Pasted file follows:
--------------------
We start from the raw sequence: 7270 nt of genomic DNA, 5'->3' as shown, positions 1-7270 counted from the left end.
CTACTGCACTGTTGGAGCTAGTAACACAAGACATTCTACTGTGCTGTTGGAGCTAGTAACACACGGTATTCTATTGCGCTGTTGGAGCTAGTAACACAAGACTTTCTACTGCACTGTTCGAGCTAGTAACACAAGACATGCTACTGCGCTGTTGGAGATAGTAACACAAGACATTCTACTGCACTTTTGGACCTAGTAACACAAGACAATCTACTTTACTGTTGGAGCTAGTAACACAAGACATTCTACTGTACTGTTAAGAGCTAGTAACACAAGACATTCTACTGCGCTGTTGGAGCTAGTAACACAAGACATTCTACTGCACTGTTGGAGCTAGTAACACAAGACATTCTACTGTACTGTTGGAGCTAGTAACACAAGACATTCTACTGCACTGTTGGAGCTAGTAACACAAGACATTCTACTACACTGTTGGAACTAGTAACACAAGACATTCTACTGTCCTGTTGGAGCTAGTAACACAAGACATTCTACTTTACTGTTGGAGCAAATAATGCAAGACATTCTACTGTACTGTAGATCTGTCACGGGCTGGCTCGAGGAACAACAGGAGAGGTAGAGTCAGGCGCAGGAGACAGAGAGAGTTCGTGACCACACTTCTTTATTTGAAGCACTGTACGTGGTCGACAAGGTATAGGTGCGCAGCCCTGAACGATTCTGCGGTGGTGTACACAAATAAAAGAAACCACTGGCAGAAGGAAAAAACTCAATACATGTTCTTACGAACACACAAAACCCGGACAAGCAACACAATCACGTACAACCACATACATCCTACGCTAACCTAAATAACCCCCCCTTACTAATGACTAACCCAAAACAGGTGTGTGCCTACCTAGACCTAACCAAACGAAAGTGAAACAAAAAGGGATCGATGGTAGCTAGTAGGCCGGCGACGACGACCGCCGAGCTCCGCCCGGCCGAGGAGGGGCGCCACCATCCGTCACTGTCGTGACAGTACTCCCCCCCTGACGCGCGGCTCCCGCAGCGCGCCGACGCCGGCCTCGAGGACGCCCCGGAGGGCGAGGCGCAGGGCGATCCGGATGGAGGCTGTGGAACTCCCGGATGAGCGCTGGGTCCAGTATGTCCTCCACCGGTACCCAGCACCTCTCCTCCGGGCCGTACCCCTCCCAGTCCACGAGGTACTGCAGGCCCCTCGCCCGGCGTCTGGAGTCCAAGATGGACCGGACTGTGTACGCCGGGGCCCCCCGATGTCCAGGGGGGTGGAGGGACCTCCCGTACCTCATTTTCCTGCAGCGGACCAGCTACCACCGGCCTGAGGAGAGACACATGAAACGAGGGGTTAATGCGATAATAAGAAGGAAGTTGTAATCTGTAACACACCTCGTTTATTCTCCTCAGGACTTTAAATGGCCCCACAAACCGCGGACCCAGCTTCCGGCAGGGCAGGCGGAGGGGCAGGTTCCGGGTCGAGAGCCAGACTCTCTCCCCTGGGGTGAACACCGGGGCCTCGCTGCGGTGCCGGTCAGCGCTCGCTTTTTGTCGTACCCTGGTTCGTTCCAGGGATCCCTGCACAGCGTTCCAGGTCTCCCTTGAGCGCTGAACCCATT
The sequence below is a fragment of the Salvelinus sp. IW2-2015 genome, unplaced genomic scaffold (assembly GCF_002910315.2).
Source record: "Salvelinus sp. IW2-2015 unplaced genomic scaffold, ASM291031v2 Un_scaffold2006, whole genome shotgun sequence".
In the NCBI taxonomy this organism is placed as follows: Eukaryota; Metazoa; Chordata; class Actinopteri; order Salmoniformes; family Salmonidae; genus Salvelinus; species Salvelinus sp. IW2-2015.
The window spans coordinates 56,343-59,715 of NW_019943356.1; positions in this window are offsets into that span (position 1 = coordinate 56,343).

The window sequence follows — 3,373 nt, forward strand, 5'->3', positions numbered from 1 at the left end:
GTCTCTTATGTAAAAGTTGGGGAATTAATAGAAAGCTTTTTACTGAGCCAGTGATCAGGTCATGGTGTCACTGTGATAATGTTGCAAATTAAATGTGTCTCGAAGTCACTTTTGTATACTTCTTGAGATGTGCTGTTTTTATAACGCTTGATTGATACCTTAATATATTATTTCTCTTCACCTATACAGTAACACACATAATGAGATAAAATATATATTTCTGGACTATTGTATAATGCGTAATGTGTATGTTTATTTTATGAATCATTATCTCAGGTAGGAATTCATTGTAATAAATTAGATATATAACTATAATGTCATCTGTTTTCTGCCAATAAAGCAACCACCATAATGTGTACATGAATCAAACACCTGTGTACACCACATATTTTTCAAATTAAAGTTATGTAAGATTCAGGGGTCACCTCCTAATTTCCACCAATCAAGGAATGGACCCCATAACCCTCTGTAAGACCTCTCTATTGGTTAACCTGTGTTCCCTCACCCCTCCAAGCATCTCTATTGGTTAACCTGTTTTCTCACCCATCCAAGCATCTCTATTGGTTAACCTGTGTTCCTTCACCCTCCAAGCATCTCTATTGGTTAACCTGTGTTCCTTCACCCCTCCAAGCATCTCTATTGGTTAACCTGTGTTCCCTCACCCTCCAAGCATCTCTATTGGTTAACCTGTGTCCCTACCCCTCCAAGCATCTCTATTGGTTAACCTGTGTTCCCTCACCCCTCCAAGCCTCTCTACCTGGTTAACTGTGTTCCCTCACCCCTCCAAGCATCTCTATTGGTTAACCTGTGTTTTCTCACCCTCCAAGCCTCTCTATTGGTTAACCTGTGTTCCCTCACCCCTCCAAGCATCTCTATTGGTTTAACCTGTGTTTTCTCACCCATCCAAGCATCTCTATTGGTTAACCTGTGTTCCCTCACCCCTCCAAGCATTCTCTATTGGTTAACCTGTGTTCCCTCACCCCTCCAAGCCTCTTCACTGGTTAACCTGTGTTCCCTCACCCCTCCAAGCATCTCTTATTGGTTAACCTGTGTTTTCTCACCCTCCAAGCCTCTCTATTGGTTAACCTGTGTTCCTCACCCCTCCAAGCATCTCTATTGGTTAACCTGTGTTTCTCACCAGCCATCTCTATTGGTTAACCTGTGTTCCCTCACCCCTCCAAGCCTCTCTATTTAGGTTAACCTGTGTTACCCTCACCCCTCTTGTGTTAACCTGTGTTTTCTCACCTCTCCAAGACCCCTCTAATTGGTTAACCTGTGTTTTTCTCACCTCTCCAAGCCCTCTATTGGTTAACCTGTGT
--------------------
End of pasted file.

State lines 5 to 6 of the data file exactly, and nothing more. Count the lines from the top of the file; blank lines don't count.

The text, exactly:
In the NCBI taxonomy this organism is placed as follows: Eukaryota; Metazoa; Chordata; class Actinopteri; order Salmoniformes; family Salmonidae; genus Salvelinus; species Salvelinus sp. IW2-2015.
The window spans coordinates 56,343-59,715 of NW_019943356.1; positions in this window are offsets into that span (position 1 = coordinate 56,343).